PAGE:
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Last year, I had a look around The Forge which is one of the few buildings that survive from the great Victorian shipbuilding industry in Millwall.
If you would like to look inside this fascinating old building it will open during the Open House weekend on the 22nd and 23rd September 2018. Recently the Forge was turned workshops and gallery space for Craft Central.
However, many original features remain and The Friends of Island History Trust will be on hand to explain about the building and the surrounding area.
The Friends of Island History Trust have recently become a recognised charity and will show a variety of images and prints that celebrate the remarkable history of the Isle of Dogs.
Emrys who redesigned the Forge for Craft Central will be exhibiting their innovative designs, shortlisted for several awards and commended for a New London Award.
There will be a Glass at the Forge exhibition with twenty international glass & metal artists in The Gallery.
Darren Appiagyei, one of a new generation of woodturners, will be showcasing a range of his work.
There will also a Pop-up cafe available.
Getting to the Forge
Craft Central at The Forge is a five-minute walk from Mudchute DLR which connects at Canary Wharf with Bank and Stratford. The Forge is close to Masthouse Pier for Thames river bus services from Central London and Greenwich. It is also a short walk from the Greenwich foot tunnel.
Regular readers will know that I am fascinated by the Trinity Buoy Wharf area which is one of the most unusual places in London. The area has a fascinating history, The Corporation of Trinity House were a company responsible for buoys, lighthouses and lightships and in the early 19th century established Trinity Buoy Wharf as its Thames-side workshop where wooden buoys and sea marks were made and stored. Eventually new buildings were constructed during the Victorian period including the Electrician’s Building and an Experimental Lighthouse whose roof space housed a workshop for the famous scientist Michael Faraday.
By 1910 Trinity Buoy Wharf was a major local employer, with over 150 workers on the site and carried on until 1988 when it finally closed. In 1998, Trinity Buoy Wharf which was then an empty, derelict site was taken over by The Trinity Buoy Wharf Trust which began to develop the area as a centre for the arts and creative industries and the location is now home to a working community of over 350 people.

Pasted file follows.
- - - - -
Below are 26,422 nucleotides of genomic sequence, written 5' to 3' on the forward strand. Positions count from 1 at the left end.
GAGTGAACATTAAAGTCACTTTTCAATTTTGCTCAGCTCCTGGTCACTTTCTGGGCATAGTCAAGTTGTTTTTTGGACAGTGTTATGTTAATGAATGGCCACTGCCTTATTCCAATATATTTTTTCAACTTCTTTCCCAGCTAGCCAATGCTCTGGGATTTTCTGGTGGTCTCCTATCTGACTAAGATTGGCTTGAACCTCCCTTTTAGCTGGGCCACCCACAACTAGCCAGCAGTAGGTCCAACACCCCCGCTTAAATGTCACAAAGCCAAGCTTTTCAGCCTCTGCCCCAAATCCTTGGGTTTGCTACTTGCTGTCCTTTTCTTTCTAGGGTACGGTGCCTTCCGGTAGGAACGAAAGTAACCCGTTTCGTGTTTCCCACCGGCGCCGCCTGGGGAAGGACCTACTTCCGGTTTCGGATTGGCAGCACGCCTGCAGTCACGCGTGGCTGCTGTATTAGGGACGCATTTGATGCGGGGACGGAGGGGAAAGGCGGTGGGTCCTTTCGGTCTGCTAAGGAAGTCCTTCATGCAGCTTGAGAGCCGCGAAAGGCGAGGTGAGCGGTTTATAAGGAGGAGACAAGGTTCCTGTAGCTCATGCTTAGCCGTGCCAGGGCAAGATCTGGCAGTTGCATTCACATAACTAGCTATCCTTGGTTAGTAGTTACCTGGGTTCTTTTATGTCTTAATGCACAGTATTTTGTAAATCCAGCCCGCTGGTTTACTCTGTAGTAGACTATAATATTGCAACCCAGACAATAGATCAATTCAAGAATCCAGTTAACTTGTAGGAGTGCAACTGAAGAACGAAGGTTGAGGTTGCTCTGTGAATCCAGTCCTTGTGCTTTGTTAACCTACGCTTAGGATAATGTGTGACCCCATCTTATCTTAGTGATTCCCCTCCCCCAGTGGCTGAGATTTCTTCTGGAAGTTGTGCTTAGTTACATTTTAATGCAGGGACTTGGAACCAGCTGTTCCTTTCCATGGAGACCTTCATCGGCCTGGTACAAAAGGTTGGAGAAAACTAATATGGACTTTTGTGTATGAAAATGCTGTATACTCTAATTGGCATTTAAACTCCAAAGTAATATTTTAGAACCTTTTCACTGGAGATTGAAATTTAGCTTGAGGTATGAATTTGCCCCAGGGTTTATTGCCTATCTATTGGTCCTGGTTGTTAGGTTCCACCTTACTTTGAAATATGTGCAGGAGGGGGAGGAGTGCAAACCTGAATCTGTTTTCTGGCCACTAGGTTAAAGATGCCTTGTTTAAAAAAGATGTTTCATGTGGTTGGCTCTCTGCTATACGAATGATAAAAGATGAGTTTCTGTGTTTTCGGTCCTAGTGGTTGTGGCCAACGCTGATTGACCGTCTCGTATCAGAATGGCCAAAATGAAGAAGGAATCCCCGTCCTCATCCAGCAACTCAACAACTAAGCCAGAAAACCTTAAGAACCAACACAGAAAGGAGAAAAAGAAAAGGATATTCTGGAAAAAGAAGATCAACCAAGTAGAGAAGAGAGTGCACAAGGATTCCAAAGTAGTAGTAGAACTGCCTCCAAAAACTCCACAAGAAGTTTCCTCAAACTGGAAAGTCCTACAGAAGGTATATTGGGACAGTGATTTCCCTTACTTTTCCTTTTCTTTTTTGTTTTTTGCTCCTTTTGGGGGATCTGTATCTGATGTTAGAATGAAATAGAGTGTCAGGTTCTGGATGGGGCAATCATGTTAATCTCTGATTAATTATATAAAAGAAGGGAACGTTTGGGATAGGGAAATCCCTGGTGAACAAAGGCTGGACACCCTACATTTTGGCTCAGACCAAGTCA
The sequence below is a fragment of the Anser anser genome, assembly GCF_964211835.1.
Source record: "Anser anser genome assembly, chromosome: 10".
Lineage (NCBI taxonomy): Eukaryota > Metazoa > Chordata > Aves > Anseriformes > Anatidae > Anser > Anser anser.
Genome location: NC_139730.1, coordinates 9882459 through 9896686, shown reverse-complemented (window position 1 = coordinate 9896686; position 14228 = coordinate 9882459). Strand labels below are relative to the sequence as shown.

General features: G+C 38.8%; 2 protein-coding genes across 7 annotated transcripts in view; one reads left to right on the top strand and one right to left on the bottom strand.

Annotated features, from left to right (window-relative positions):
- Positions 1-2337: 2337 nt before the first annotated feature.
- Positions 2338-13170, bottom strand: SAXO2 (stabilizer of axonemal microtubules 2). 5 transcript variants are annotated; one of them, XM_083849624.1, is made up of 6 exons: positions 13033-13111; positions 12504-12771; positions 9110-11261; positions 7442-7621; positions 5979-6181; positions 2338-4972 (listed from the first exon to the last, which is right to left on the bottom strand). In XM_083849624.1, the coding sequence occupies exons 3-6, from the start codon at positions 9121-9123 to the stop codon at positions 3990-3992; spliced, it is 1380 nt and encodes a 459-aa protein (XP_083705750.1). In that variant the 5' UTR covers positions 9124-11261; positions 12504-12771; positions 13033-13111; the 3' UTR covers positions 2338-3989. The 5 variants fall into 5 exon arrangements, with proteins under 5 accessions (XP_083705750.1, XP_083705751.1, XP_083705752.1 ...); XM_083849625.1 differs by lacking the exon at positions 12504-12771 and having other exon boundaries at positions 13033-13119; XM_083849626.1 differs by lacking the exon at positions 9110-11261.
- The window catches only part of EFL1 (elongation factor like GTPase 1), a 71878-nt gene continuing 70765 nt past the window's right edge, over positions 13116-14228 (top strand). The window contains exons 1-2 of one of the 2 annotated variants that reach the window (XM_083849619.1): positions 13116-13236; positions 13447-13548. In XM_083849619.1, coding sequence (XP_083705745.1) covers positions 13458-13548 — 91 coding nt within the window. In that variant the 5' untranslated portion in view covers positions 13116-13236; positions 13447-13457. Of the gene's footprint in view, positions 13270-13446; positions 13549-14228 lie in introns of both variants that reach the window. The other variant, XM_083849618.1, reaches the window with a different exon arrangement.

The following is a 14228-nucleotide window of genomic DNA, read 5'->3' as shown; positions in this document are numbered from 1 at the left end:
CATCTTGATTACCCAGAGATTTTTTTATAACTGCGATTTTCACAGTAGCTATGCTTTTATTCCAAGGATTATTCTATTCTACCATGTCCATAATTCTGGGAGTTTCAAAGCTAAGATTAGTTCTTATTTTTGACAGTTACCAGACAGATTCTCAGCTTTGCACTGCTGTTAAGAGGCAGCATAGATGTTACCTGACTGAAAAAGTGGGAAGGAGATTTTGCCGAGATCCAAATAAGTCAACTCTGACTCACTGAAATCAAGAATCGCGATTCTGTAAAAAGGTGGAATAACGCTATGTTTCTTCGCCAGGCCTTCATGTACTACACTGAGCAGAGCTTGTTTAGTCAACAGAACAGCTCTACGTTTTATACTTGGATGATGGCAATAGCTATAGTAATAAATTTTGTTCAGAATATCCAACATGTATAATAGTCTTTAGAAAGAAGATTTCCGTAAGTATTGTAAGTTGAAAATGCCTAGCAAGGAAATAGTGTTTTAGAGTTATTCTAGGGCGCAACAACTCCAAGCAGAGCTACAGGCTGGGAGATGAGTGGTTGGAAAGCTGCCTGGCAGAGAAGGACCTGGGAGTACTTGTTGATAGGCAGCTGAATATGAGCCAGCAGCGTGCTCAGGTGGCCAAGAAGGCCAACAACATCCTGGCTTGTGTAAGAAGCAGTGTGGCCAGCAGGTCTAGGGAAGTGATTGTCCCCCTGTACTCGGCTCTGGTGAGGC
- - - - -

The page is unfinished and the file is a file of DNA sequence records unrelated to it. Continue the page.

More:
As part of the 20th anniversary celebrations, Trinity Buoy Wharf will explore the site’s rich maritime history of Trinity Buoy Wharf; its buildings, lighthouse and the Thames, River Lee and their banks nearby with a night of special events will take place including specially installed light projections, art shows, films, images, stories and guided tours.
6pm- 6.40pm Maritime Heritage talk
6pm- 6.40pm “The Wharf” by Rupert Murray screening
6pm- 7pm Supercomputer performance
7.20pm- 7.55pm Guided Site Tour
8.30pm- 9pm TBW Drawing Prize PV
Open from 6pm- 9pm:
Story Box installation
3D projection light show
Andrew Baldwin’s Sculpture Park
Elisabeth Bond Exhibition
RioFoneHack interactive experience
Fat Boys Diner + The Orchard Cafe
Open Studios including:
Royal Drawing School
English National Opera
Trinity Art Studios
One positive aspect of the trust taking over the site was that it has preserved many historical aspects of this important part of London that may have been lost. If you would like to see how this was achieved, why not visit the Anniversary party on the 26th September, attendance will be free and there are plenty of cultural delights to enjoy.
For more information, visit the Trinity Buoy Wharf website here
I was delighted to contacted recently by writer, illustrator and broadcaster Jude Cowan Montague who we featured on the website when she was writing her Young Hitch series of books about Alfred Hitchcock.
Jude’s latest work is on a more personal level and illustrates her changing personal life against the background of a changing Isle of Dogs in the 1990s.
Jude Cowan Montague lived on the Isle of Dogs with her husband in the early 1990s, it was a whirlwind romance and a very difficult time for her as she became quickly pregnant and her husband’s mental health began speedily to degenerate. The stress increased and the knock on effect for both after the separation dominated their lives for years to come.
The work is very much her story and a love story told with affection but also humour as her style is comic and tender.
The backdrop is the changing times of early 1990s Docklands. The level of construction taking place on the island at this time echoes the confusion of the relationship. The sounds and remaking of the physical world of the Isle of Dogs, the erection of Canary Wharf, the cranes embody the frustration of trying to build a family life.